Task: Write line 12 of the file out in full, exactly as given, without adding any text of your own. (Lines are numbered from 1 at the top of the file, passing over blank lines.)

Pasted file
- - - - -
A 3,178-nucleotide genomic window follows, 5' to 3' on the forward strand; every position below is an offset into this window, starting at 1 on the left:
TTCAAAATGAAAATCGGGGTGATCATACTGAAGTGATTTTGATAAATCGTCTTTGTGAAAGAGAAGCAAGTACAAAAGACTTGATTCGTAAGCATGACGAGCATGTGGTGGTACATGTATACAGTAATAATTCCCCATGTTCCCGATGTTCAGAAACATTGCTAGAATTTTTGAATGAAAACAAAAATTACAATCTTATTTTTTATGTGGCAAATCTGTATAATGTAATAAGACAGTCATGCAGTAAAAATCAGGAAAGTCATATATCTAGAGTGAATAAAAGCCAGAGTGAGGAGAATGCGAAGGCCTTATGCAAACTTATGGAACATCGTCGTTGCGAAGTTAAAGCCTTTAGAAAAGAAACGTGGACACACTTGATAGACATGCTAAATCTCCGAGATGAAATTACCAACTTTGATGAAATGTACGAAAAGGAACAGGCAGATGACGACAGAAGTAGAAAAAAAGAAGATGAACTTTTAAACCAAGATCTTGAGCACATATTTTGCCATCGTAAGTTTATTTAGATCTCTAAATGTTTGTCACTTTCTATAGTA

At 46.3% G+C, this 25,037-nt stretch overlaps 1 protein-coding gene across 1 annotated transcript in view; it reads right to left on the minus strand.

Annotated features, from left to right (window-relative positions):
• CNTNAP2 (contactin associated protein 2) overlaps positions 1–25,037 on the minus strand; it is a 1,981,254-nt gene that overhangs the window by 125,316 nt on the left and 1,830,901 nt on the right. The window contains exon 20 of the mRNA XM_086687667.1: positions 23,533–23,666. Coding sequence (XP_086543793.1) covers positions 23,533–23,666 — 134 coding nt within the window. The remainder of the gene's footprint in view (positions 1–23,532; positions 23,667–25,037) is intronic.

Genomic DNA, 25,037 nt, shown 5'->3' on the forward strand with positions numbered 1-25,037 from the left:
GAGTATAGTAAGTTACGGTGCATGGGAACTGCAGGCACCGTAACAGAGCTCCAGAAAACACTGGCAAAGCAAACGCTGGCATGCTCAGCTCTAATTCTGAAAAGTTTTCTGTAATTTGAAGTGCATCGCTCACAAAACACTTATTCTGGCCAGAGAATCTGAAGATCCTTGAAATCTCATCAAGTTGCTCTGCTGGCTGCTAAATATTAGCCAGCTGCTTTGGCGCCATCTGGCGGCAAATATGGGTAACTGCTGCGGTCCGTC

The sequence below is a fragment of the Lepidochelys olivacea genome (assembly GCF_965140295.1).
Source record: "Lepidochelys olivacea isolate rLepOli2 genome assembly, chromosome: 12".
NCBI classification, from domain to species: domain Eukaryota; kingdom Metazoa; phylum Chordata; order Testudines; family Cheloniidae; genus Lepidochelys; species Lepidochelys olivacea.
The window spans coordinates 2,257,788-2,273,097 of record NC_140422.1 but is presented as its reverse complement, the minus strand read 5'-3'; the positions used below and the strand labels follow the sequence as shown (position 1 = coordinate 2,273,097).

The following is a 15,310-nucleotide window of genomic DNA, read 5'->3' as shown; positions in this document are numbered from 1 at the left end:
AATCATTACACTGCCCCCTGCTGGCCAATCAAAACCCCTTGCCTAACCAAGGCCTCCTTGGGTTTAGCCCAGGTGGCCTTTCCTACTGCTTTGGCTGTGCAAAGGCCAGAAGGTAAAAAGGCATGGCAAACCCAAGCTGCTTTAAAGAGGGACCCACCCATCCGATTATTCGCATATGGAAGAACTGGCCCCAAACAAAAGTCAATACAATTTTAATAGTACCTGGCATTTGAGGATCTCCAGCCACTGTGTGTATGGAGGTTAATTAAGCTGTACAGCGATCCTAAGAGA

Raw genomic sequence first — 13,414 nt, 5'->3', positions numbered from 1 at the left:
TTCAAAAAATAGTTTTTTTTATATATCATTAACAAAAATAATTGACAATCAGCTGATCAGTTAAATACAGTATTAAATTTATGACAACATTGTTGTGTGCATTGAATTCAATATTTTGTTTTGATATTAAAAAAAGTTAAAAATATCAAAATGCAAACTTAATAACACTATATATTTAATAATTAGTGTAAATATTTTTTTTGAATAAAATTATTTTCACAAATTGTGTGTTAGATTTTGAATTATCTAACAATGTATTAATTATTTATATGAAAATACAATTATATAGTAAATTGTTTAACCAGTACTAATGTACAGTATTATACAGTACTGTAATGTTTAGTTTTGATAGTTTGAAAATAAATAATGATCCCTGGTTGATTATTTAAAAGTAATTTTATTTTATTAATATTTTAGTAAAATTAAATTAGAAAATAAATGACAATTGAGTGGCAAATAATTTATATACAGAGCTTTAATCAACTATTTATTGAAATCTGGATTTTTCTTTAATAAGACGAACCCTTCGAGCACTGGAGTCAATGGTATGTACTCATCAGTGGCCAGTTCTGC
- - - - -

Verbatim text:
The following is a 15,310-nucleotide window of genomic DNA, read 5'->3' as shown; positions in this document are numbered from 1 at the left end: